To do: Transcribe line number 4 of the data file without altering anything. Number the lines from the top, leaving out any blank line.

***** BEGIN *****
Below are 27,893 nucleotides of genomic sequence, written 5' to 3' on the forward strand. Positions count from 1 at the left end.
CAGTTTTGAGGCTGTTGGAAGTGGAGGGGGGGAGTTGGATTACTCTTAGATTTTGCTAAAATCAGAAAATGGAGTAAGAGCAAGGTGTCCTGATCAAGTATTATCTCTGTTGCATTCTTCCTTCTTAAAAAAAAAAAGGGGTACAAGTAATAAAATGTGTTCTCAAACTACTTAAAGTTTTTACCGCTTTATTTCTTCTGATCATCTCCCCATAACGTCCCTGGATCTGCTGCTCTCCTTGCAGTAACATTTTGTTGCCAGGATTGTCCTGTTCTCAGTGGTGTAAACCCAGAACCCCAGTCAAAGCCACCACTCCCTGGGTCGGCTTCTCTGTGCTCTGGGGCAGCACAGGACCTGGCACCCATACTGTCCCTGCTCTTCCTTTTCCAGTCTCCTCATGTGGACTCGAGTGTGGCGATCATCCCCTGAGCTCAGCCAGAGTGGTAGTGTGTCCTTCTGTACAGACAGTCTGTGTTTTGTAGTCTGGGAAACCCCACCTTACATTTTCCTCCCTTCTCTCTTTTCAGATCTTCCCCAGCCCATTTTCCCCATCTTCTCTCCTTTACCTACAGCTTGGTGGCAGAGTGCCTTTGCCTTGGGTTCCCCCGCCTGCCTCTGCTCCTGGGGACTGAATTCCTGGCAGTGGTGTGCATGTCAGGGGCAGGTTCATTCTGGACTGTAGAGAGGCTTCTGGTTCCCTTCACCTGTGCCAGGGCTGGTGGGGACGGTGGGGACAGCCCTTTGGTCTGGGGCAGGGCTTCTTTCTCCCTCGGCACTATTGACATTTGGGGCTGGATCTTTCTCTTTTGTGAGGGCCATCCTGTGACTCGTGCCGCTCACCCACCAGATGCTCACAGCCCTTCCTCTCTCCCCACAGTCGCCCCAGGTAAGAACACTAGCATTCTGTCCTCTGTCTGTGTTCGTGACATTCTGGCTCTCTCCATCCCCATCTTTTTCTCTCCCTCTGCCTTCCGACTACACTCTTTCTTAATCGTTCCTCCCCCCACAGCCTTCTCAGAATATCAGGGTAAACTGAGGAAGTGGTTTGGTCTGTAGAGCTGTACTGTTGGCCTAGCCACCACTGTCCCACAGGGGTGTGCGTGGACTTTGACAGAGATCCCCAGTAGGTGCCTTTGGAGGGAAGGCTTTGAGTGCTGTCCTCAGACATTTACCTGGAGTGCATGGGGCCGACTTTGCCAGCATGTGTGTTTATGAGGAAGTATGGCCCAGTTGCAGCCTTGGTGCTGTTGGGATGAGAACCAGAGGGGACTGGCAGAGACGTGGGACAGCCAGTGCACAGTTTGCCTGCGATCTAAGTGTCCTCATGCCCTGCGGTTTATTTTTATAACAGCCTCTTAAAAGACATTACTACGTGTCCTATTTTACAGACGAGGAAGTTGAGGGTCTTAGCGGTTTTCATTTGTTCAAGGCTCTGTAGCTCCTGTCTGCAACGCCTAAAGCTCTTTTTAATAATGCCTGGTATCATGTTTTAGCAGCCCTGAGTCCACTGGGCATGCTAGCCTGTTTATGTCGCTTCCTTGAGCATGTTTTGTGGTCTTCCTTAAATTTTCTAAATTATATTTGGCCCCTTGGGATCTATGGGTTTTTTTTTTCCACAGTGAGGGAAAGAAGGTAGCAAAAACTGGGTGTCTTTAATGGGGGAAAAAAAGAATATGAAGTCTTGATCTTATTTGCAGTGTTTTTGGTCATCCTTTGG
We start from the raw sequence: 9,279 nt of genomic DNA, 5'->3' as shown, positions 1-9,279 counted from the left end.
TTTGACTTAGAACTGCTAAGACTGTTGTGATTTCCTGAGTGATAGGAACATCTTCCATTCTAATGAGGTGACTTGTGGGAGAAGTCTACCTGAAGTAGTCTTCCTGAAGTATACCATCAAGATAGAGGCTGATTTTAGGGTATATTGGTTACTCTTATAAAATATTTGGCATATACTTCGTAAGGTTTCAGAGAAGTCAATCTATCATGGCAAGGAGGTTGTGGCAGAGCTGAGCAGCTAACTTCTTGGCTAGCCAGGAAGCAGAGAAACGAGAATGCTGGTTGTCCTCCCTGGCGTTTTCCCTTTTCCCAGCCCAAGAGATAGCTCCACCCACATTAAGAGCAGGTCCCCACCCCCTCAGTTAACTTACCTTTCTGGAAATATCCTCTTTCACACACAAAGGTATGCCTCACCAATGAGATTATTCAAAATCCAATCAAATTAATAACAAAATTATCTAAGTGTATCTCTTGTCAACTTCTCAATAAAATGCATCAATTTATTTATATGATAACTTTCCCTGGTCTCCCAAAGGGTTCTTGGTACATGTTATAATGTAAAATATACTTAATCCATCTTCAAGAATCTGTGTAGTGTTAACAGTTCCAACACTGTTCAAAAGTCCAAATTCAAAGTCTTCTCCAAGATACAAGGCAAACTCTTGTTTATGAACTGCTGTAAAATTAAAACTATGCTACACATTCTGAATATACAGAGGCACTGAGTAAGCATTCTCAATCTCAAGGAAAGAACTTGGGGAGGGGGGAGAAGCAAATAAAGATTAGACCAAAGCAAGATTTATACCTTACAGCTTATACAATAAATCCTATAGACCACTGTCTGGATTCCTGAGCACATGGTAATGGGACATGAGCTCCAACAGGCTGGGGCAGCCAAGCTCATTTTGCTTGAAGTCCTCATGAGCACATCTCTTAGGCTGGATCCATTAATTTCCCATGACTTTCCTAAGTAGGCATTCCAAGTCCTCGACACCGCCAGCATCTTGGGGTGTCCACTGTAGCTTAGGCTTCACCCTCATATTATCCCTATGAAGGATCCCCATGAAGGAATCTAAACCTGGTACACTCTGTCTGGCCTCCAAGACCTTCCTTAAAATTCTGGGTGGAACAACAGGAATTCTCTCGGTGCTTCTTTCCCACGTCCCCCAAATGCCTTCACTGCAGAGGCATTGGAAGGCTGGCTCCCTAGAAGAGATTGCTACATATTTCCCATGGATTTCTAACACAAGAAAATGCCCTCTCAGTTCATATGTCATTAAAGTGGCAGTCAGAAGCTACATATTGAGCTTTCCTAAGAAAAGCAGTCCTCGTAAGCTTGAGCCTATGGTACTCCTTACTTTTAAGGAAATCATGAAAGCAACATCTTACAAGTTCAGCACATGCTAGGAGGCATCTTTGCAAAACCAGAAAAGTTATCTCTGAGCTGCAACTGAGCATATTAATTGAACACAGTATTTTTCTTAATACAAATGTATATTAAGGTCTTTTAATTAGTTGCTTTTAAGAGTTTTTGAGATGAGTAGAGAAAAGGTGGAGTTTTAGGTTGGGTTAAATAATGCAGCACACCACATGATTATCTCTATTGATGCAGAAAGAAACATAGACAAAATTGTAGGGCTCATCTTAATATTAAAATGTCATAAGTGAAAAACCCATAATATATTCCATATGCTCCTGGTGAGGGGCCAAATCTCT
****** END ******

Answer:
TTTGACTTAGAACTGCTAAGACTGTTGTGATTTCCTGAGTGATAGGAACATCTTCCATTCTAATGAGGTGACTTGTGGGAGAAGTCTACCTGAAGTAGTCTTCCTGAAGTATACCATCAAGATAGAGGCTGATTTTAGGGTATATTGGTTACTCTTATAAAATATTTGGCATATACTTCGTAAGGTTTCAGAGAAGTCAATCTATCATGGCAAGGAGGTTGTGGCAGAGCTGAGCAGCTAACTTCTTGGCTAGCCAGGAAGCAGAGAAACGAGAATGCTGGTTGTCCTCCCTGGCGTTTTCCCTTTTCCCAGCCCAAGAGATAGCTCCACCCACATTAAGAGCAGGTCCCCACCCCCTCAGTTAACTTACCTTTCTGGAAATATCCTCTTTCACACACAAAGGTATGCCTCACCAATGAGATTATTCAAAATCCAATCAAATTAATAACAAAATTATCTAAGTGTATCTCTTGTCAACTTCTCAATAAAATGCATCAATTTATTTATATGATAACTTTCCCTGGTCTCCCAAAGGGTTCTTGGTACATGTTATAATGTAAAATATACTTAATCCATCTTCAAGAATCTGTGTAGTGTTAACAGTTCCAACACTGTTCAAAAGTCCAAATTCAAAGTCTTCTCCAAGATACAAGGCAAACTCTTGTTTATGAACTGCTGTAAAATTAAAACTATGCTACACATTCTGAATATACAGAGGCACTGAGTAAGCATTCTCAATCTCAAGGAAAGAACTTGGGGAGGGGGGAGAAGCAAATAAAGATTAGACCAAAGCAAGATTTATACCTTACAGCTTATACAATAAATCCTATAGACCACTGTCTGGATTCCTGAGCACATGGTAATGGGACATGAGCTCCAACAGGCTGGGGCAGCCAAGCTCATTTTGCTTGAAGTCCTCATGAGCACATCTCTTAGGCTGGATCCATTAATTTCCCATGACTTTCCTAAGTAGGCATTCCAAGTCCTCGACACCGCCAGCATCTTGGGGTGTCCACTGTAGCTTAGGCTTCACCCTCATATTATCCCTATGAAGGATCCCCATGAAGGAATCTAAACCTGGTACACTCTGTCTGGCCTCCAAGACCTTCCTTAAAATTCTGGGTGGAACAACAGGAATTCTCTCGGTGCTTCTTTCCCACGTCCCCCAAATGCCTTCACTGCAGAGGCATTGGAAGGCTGGCTCCCTAGAAGAGATTGCTACATATTTCCCATGGATTTCTAACACAAGAAAATGCCCTCTCAGTTCATATGTCATTAAAGTGGCAGTCAGAAGCTACATATTGAGCTTTCCTAAGAAAAGCAGTCCTCGTAAGCTTGAGCCTATGGTACTCCTTACTTTTAAGGAAATCATGAAAGCAACATCTTACAAGTTCAGCACATGCTAGGAGGCATCTTTGCAAAACCAGAAAAGTTATCTCTGAGCTGCAACTGAGCATATTAATTGAACACAGTATTTTTCTTAATACAAATGTATATTAAGGTCTTTTAATTAGTTGCTTTTAAGAGTTTTTGAGATGAGTAGAGAAAAGGTGGAGTTTTAGGTTGGGTTAAATAATGCAGCACACCACATGATTATCTCTATTGATGCAGAAAGAAACATAGACAAAATTGTAGGGCTCATCTTAATATTAAAATGTCATAAGTGAAAAACCCATAATATATTCCATATGCTCCTGGTGAGGGGCCAAATCTCT